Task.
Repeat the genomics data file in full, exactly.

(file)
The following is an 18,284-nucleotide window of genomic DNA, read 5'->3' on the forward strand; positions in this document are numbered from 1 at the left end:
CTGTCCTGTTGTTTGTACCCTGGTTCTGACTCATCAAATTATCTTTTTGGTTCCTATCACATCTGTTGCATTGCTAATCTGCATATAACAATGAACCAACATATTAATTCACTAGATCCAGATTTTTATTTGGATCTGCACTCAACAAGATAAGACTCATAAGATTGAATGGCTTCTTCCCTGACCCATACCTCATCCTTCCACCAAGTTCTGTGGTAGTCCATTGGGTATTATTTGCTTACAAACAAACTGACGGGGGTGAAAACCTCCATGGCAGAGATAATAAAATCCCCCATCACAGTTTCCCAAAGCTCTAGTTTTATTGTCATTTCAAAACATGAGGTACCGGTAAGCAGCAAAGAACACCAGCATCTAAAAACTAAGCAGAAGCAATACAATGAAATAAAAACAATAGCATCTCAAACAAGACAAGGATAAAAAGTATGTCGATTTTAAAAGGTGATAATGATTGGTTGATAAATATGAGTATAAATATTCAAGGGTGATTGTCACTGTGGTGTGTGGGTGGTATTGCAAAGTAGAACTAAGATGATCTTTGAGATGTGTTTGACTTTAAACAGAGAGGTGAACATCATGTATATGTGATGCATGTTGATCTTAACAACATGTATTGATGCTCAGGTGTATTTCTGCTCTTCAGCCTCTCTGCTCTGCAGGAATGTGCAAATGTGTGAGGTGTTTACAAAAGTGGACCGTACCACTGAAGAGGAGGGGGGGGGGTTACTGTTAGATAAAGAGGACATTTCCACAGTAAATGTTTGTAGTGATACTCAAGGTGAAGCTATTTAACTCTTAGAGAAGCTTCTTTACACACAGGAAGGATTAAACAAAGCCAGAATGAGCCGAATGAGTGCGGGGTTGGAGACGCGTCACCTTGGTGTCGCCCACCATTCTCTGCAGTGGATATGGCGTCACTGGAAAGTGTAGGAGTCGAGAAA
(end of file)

The following is an 18,284-nucleotide window of genomic DNA, read 5'->3' on the forward strand; positions in this document are numbered from 1 at the left end:
CTGTCCTGTTGTTTGTACCCTGGTTCTGACTCATCAAATTATCTTTTTGGTTCCTATCACATCTGTTGCATTGCTAATCTGCATATAACAATGAACCAACATATTAATTCACTAGATCCAGATTTTTATTTGGATCTGCACTCAACAAGATAAGACTCATAAGATTGAATGGCTTCTTCCCTGACCCATACCTCATCCTTCCACCAAGTTCTGTGGTAGTCCATTGGGTATTATTTGCTTACAAACAAACTGACGGGGGTGAAAACCTCCATGGCAGAGATAATAAAATCCCCCATCACAGTTTCCCAAAGCTCTAGTTTTATTGTCATTTCAAAACATGAGGTACCGGTAAGCAGCAAAGAACACCAGCATCTAAAAACTAAGCAGAAGCAATACAATGAAATAAAAACAATAGCATCTCAAACAAGACAAGGATAAAAAGTATGTCGATTTTAAAAGGTGATAATGATTGGTTGATAAATATGAGTATAAATATTCAAGGGTGATTGTCACTGTGGTGTGTGGGTGGTATTGCAAAGTAGAACTAAGATGATCTTTGAGATGTGTTTGACTTTAAACAGAGAGGTGAACATCATGTATATGTGATGCATGTTGATCTTAACAACATGTATTGATGCTCAGGTGTATTTCTGCTCTTCAGCCTCTCTGCTCTGCAGGAATGTGCAAATGTGTGAGGTGTTTACAAAAGTGGACCGTACCACTGAAGAGGAGGGGGGGGGGTTACTGTTAGATAAAGAGGACATTTCCACAGTAAATGTTTGTAGTGATACTCAAGGTGAAGCTATTTAACTCTTAGAGAAGCTTCTTTACACACAGGAAGGATTAAACAAAGCCAGAATGAGCCGAATGAGTGCGGGGTTGGAGACGCGTCACCTTGGTGTCGCCCACCATTCTCTGCAGTGGATATGGCGTCACTGGAAAGTGTAGGAGTCGAGAAA